Agricultural workers are often exposed to high levels of pesticides over prolonged periods of time. We attempted to determine whether exposure to multiple pesticides shortens relative telomere length (RTL) and causes nucleoplasmic bridge (NPB) formation via the mechanism of telomere-end fusion in the lymphocytes of agricultural workers. For measuring RTL, we used quantitative fluorescent in situ hybridization, while NPB frequency was measured as part of the cytome assay. Multivariate analysis of variances taking into account confounding factors (age, gender, years of exposure, smoking, and alcohol intake) did not show a decrease, but rather an increase of RTL in agricultural workers compared to control individuals. In the exposed population, NPB frequency was significantly higher compared to controls (6 times, p<0.05). Multiple regression between NPB, RTL, and confounding factors was not significant. Using Spearman correlation, we did not find proof for our initial hypothesis. Our hypothesis that telomere shortening is a mechanism of NPB origin was not proven, indicating that telomere-end fusion is not a mechanism of NPB formation under our experimental conditions for agricultural workers.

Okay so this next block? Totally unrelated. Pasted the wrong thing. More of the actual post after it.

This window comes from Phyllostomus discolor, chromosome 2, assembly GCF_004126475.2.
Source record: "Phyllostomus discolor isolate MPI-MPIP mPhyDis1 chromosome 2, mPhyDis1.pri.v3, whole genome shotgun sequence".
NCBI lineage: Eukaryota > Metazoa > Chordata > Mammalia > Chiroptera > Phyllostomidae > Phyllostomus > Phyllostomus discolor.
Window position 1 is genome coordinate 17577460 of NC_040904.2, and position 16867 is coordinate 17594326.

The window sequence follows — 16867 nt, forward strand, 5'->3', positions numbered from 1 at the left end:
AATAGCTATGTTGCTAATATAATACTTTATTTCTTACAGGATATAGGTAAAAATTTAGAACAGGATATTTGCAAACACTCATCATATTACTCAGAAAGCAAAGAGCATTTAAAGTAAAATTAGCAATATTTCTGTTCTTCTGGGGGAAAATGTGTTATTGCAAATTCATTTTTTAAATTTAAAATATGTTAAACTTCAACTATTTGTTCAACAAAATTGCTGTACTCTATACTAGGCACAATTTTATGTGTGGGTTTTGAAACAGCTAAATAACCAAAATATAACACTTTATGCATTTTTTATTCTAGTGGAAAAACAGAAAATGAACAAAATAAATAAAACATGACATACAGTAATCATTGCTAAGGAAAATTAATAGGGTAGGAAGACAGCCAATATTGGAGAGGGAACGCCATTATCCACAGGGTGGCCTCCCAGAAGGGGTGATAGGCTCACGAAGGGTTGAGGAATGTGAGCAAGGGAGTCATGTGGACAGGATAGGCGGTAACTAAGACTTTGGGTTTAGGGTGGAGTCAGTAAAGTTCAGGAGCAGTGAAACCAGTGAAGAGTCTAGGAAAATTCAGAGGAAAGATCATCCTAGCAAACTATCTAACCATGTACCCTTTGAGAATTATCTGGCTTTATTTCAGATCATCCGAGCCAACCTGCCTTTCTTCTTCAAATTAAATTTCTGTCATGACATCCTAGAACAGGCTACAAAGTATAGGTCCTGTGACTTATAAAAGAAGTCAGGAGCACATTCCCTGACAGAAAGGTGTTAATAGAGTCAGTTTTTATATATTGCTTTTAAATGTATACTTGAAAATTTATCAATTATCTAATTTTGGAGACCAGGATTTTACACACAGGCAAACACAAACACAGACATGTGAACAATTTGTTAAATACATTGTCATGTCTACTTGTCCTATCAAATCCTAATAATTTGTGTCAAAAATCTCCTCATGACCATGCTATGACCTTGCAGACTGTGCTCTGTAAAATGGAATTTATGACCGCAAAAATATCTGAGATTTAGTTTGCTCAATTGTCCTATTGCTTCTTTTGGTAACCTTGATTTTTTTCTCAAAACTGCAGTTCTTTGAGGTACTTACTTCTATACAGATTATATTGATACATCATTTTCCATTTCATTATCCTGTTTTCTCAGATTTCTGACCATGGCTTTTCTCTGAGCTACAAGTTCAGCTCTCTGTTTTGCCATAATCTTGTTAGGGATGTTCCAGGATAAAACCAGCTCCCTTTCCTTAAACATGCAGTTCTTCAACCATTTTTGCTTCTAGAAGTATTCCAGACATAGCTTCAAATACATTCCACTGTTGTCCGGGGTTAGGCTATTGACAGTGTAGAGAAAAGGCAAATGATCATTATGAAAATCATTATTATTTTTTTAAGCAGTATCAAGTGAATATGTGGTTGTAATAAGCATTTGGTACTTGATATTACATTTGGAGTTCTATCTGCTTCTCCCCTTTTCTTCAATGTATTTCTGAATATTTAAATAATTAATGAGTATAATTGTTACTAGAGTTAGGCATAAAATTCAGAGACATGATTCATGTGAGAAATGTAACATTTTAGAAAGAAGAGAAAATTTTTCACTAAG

Keywords: Nucleoplasmic bridges; Occupational exposure; Pesticides; Relative telomere length.
Copyright © 2014 The Authors. Published by Elsevier Ltd.. All rights reserved.